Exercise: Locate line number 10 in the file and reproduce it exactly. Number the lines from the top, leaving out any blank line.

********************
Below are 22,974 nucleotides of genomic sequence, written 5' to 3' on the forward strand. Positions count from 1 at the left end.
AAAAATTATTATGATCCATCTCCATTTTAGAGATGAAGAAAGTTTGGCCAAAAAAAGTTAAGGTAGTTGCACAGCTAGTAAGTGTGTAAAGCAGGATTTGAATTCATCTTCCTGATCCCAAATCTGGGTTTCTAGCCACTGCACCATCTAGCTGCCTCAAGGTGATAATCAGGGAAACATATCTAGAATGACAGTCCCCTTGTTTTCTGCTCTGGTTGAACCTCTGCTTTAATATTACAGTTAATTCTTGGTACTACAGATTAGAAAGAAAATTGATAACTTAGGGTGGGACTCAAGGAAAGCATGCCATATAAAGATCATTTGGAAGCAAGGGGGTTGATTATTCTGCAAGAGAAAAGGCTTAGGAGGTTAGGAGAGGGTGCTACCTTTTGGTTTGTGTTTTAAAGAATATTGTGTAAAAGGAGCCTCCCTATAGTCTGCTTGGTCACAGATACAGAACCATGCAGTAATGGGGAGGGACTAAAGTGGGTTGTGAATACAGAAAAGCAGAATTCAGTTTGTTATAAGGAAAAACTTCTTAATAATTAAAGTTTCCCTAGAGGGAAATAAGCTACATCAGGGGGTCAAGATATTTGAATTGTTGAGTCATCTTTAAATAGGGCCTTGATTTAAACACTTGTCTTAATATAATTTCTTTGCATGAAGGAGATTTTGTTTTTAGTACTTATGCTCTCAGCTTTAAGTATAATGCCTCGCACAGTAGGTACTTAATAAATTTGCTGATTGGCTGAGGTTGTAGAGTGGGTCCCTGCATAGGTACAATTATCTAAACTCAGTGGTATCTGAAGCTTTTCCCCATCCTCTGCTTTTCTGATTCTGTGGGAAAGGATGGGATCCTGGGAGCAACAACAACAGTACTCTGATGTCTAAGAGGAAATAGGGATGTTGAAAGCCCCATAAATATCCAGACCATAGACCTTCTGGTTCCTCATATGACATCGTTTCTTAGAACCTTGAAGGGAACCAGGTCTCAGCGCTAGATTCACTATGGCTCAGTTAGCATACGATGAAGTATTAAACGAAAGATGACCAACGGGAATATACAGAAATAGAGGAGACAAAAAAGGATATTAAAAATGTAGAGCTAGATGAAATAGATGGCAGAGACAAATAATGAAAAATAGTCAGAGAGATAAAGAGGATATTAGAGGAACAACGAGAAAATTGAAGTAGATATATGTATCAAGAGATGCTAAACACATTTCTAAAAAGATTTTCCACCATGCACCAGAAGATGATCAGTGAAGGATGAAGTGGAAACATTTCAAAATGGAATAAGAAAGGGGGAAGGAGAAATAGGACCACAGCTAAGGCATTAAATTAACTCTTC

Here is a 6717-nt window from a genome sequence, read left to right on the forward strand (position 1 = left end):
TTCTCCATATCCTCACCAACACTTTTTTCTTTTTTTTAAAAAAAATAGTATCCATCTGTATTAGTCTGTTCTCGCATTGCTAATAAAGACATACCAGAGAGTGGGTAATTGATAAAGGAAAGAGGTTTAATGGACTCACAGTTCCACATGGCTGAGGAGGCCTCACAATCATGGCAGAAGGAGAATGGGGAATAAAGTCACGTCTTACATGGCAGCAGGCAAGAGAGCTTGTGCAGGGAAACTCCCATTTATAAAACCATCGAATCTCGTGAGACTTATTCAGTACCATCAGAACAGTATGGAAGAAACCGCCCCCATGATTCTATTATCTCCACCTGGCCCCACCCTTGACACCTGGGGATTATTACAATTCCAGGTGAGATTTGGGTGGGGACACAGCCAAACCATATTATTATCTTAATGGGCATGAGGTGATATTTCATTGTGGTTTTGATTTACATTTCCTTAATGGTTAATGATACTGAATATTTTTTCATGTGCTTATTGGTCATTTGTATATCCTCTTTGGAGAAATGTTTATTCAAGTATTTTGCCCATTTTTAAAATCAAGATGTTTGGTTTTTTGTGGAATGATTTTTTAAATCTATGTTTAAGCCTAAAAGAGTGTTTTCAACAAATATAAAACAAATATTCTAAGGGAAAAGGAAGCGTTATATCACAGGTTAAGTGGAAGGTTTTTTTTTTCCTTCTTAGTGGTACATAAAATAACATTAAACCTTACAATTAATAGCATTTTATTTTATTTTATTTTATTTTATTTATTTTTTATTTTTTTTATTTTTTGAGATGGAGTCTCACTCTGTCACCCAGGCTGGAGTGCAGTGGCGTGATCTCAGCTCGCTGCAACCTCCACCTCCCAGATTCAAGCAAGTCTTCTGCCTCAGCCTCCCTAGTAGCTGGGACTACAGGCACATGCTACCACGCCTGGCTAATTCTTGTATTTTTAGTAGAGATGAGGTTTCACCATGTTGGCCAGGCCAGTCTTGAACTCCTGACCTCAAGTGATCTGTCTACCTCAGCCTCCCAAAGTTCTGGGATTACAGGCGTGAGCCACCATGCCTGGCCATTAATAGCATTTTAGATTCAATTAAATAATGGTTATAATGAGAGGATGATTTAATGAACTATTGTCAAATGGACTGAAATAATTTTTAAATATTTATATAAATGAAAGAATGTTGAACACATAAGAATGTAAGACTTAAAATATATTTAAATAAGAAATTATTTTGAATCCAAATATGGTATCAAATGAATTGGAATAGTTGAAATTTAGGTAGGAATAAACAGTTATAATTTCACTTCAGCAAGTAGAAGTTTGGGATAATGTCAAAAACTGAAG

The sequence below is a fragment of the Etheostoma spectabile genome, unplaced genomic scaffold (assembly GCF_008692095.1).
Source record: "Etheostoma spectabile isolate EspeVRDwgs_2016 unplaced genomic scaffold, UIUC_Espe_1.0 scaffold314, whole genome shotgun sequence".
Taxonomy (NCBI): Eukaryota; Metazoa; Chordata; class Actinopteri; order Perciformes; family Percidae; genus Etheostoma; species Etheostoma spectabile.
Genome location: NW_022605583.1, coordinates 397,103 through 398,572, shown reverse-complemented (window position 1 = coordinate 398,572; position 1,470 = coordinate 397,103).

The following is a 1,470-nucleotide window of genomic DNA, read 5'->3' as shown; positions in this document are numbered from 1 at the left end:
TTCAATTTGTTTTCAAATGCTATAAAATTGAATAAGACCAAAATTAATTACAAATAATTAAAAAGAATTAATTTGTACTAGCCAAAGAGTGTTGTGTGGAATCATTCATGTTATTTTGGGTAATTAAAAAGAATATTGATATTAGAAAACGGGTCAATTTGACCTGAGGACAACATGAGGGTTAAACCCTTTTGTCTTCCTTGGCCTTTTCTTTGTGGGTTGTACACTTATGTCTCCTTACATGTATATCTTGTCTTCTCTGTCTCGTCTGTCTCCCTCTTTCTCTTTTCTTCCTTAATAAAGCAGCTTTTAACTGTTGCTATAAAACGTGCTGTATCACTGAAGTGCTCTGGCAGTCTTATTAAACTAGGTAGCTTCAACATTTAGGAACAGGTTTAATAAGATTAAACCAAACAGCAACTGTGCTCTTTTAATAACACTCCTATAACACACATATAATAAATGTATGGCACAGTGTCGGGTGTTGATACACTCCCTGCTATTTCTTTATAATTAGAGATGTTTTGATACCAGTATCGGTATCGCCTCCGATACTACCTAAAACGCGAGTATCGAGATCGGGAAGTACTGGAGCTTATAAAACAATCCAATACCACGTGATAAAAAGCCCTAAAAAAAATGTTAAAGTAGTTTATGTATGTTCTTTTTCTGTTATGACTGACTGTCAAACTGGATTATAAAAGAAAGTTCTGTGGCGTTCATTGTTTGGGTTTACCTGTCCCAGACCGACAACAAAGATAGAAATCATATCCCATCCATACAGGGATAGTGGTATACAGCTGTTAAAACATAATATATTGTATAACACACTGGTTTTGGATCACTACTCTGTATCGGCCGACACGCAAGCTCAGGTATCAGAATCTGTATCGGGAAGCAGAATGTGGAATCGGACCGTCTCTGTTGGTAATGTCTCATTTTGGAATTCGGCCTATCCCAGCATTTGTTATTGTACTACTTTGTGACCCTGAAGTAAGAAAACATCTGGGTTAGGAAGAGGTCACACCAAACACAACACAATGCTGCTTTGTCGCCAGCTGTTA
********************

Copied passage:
TTCAATTTGTTTTCAAATGCTATAAAATTGAATAAGACCAAAATTAATTACAAATAATTAAAAAGAATTAATTTGTACTAGCCAAAGAGTGTTGTGTGGAATCATTCATGTTATTTTGGGTAATTAAAAAGAATATTGATATTAGAAAACGGGTCAATTTGACCTGAGGACAACATGAGGGTTAAACCCTTTTGTCTTCCTTGGCCTTTTCTTTGTGGGTTGTACACTTATGTCTCCTTACATGTATATCTTGTCTTCTCTGTCTCGTCTGTCTCCCTCTTTCTCTTTTCTTCCTTAATAAAGCAGCTTTTAACTGTTGCTATAAAACGTGCTGTATCACTGAAGTGCTCTGGCAGTCTTATTAAACTAGGTAGCTTCAACATTTAGGAACAGGTTTAATAAGATTAAACCAAACAGCAACTGTGCTCTTTTAATAACACTCCTATAACACACATATAATAAATGTATGGCACAGTGTCGGGTGTTGATACACTCCCTGCTATTTCTTTATAATTAGAGATGTTTTGATACCAGTATCGGTATCGCCTCCGATACTACCTAAAACGCGAGTATCGAGATCGGGAAGTACTGGAGCTTATAAAACAATCCAATACCACGTGATAAAAAGCCCTAAAAAAAATGTTAAAGTAGTTTATGTATGTTCTTTTTCTGTTATGACTGACTGTCAAACTGGATTATAAAAGAAAGTTCTGTGGCGTTCATTGTTTGGGTTTACCTGTCCCAGACCGACAACAAAGATAGAAATCATATCCCATCCATACAGGGATAGTGGTATACAGCTGTTAAAACATAATATATTGTATAACACACTGGTTTTGGATCACTACTCTGTATCGGCCGACACGCAAGCTCAGGTATCAGAATCTGTATCGGGAAGCAGAATGTGGAATCGGACCGTCTCTGTTGGTAATGTCTCATTTTGGAATTCGGCCTATCCCAGCATTTGTTATTGTACTACTTTGTGACCCTGAAGTAAGAAAACATCTGGGTTAGGAAGAGGTCACACCAAACACAACACAATGCTGCTTTGTCGCCAGCTGTTA